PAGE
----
Dell XPS 13 battery charge treshold on Linux

Just like with any battery powered device (a Tesla, or your smartphone), it's the last stretch to a 100% full charge that taxes the battery the most. You might have noticed charging on modern smartphones and laptops goes pretty fast, until you start hitting the upper percentiles (80%, 90%) - then charging will turn into a trickle. The simple reason is charging Li-Ion batteries to 100% diminishes their longevity.

Unfortunately, there's no unified interface for managing charging tresholds on Linux. Vendors tend to use their own implementations, often with a Windows GUI that can manipulate the related BIOS settings. TLP e.g. can manage battery charge treshold settings for IBM/Lenovo ThinkPads, but not for other devices. The Linux kernel itself seems to have support for some Asus and Huawei devices as well through natacpi, but TLP does not support those (yet). So, like with a lot of other things, support can be hit and miss. If the vendor doesn't provide any Linux implementations or binaries, you're down to staring at your battery level indicator.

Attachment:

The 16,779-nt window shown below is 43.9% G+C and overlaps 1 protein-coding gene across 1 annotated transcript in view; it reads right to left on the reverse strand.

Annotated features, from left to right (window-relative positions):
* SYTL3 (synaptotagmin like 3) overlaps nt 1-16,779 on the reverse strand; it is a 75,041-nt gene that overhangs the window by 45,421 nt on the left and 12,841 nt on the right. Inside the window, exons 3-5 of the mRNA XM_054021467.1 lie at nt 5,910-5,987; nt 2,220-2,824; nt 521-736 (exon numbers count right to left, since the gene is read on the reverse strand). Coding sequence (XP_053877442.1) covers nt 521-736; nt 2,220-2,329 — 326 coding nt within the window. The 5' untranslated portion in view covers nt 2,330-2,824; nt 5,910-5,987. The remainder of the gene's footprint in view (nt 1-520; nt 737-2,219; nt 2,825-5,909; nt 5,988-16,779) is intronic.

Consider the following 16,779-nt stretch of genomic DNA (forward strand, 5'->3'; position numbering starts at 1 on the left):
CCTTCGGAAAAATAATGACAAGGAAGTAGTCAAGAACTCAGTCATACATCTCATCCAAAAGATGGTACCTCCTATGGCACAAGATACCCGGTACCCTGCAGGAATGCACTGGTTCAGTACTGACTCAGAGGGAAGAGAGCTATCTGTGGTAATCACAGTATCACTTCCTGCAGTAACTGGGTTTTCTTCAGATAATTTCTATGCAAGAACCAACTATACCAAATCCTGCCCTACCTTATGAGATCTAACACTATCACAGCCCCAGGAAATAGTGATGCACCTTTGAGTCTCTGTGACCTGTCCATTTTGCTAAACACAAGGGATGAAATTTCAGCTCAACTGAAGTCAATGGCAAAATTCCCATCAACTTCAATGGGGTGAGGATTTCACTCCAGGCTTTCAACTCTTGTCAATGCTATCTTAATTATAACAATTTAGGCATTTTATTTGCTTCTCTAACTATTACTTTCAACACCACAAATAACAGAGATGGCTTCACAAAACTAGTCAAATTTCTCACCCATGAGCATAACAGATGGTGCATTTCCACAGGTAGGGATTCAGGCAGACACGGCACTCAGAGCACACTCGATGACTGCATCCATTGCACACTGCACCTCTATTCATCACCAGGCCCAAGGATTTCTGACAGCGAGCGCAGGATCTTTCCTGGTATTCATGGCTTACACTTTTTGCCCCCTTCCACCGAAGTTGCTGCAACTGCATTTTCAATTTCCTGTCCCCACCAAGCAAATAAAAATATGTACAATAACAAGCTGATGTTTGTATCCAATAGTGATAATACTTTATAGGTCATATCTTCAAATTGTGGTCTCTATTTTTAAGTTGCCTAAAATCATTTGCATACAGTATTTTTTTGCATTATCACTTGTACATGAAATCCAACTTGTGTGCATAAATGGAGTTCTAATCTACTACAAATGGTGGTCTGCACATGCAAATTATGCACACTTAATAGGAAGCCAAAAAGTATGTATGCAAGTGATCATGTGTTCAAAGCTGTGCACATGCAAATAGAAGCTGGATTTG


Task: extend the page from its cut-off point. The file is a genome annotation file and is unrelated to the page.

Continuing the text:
Dell, however, fortunately does offer a "Command | Configure" suite to manipulate battery settings on your XPS laptop, along with a slew of other stuff exposed in their UEFI shell (presently at 4.x), along with a configuration guide. Grab the tarball, unpack it and install both packages:

$ wget
$ sudo dpkg -i command-configure_4.4.0-86.ubuntu18_amd64.deb srvadmin-hapi_9.3.0_amd64.deb

The packages will install to /opt. To see your present battery configuration, you can call the command as follows:

$ sudo /opt/dell/dcc/cctk --PrimaryBattChargeCfg

For me, on my XPS 13 9350, it showed 'auto'. To limit battery charging to 80%, issue the following command:

$ sudo /opt/dell/dcc/cctk --PrimaryBattChargeCfg=Custom:50-80

Note the first number indicates the start range, and it cannot be lower than 50. Check Table 349 --PrimaryBattChargeCfg in the manual for more information. The Dell Command | Configure utility does not seem to work on other Dell models (Inspiron e.g.), from what I could find online.